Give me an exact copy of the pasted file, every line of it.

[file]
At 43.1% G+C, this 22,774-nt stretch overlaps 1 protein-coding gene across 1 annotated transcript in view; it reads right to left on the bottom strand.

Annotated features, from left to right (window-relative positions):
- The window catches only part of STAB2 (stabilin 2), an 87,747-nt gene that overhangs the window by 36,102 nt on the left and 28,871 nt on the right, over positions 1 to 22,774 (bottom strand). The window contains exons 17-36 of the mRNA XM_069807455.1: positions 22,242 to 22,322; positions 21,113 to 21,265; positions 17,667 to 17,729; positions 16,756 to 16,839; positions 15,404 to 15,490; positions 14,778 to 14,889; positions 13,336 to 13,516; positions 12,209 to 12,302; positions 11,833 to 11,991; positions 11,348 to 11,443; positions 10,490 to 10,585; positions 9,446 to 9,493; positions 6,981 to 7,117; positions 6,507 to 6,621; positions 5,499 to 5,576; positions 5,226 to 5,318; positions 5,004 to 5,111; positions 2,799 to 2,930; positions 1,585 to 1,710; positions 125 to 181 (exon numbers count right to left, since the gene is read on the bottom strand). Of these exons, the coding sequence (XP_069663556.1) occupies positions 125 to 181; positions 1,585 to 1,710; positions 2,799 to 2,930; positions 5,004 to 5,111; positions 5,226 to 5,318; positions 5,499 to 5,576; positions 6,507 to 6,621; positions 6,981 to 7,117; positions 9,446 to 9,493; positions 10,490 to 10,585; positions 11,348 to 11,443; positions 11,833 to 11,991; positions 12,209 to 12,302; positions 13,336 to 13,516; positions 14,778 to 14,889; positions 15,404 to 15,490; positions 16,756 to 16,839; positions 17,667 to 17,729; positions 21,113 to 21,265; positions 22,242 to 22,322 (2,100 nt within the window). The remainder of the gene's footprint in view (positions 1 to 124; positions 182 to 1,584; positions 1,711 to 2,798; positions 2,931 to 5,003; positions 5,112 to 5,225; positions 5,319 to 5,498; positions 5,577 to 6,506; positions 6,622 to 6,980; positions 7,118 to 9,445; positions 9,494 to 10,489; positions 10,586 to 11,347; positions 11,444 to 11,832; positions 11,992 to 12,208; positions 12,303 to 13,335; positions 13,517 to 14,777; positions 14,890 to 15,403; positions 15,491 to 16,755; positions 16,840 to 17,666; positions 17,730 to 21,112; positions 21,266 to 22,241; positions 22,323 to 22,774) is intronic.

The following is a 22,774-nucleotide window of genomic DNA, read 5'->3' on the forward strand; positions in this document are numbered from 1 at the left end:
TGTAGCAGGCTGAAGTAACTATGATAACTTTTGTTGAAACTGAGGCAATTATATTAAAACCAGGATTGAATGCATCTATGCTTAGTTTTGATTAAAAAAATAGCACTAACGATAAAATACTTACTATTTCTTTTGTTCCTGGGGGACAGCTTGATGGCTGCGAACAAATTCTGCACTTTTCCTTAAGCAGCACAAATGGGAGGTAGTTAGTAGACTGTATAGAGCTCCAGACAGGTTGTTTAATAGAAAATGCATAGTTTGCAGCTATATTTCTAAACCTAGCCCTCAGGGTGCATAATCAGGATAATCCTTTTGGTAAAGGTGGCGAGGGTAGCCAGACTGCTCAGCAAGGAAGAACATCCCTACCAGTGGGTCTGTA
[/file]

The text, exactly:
At 43.1% G+C, this 22,774-nt stretch overlaps 1 protein-coding gene across 1 annotated transcript in view; it reads right to left on the bottom strand.

Annotated features, from left to right (window-relative positions):
- The window catches only part of STAB2 (stabilin 2), an 87,747-nt gene that overhangs the window by 36,102 nt on the left and 28,871 nt on the right, over positions 1 to 22,774 (bottom strand). The window contains exons 17-36 of the mRNA XM_069807455.1: positions 22,242 to 22,322; positions 21,113 to 21,265; positions 17,667 to 17,729; positions 16,756 to 16,839; positions 15,404 to 15,490; positions 14,778 to 14,889; positions 13,336 to 13,516; positions 12,209 to 12,302; positions 11,833 to 11,991; positions 11,348 to 11,443; positions 10,490 to 10,585; positions 9,446 to 9,493; positions 6,981 to 7,117; positions 6,507 to 6,621; positions 5,499 to 5,576; positions 5,226 to 5,318; positions 5,004 to 5,111; positions 2,799 to 2,930; positions 1,585 to 1,710; positions 125 to 181 (exon numbers count right to left, since the gene is read on the bottom strand). Of these exons, the coding sequence (XP_069663556.1) occupies positions 125 to 181; positions 1,585 to 1,710; positions 2,799 to 2,930; positions 5,004 to 5,111; positions 5,226 to 5,318; positions 5,499 to 5,576; positions 6,507 to 6,621; positions 6,981 to 7,117; positions 9,446 to 9,493; positions 10,490 to 10,585; positions 11,348 to 11,443; positions 11,833 to 11,991; positions 12,209 to 12,302; positions 13,336 to 13,516; positions 14,778 to 14,889; positions 15,404 to 15,490; positions 16,756 to 16,839; positions 17,667 to 17,729; positions 21,113 to 21,265; positions 22,242 to 22,322 (2,100 nt within the window). The remainder of the gene's footprint in view (positions 1 to 124; positions 182 to 1,584; positions 1,711 to 2,798; positions 2,931 to 5,003; positions 5,112 to 5,225; positions 5,319 to 5,498; positions 5,577 to 6,506; positions 6,622 to 6,980; positions 7,118 to 9,445; positions 9,494 to 10,489; positions 10,586 to 11,347; positions 11,444 to 11,832; positions 11,992 to 12,208; positions 12,303 to 13,335; positions 13,517 to 14,777; positions 14,890 to 15,403; positions 15,491 to 16,755; positions 16,840 to 17,666; positions 17,730 to 21,112; positions 21,266 to 22,241; positions 22,323 to 22,774) is intronic.

The following is a 22,774-nucleotide window of genomic DNA, read 5'->3' on the forward strand; positions in this document are numbered from 1 at the left end:
TGTAGCAGGCTGAAGTAACTATGATAACTTTTGTTGAAACTGAGGCAATTATATTAAAACCAGGATTGAATGCATCTATGCTTAGTTTTGATTAAAAAAATAGCACTAACGATAAAATACTTACTATTTCTTTTGTTCCTGGGGGACAGCTTGATGGCTGCGAACAAATTCTGCACTTTTCCTTAAGCAGCACAAATGGGAGGTAGTTAGTAGACTGTATAGAGCTCCAGACAGGTTGTTTAATAGAAAATGCATAGTTTGCAGCTATATTTCTAAACCTAGCCCTCAGGGTGCATAATCAGGATAATCCTTTTGGTAAAGGTGGCGAGGGTAGCCAGACTGCTCAGCAAGGAAGAACATCCCTACCAGTGGGTCTGTA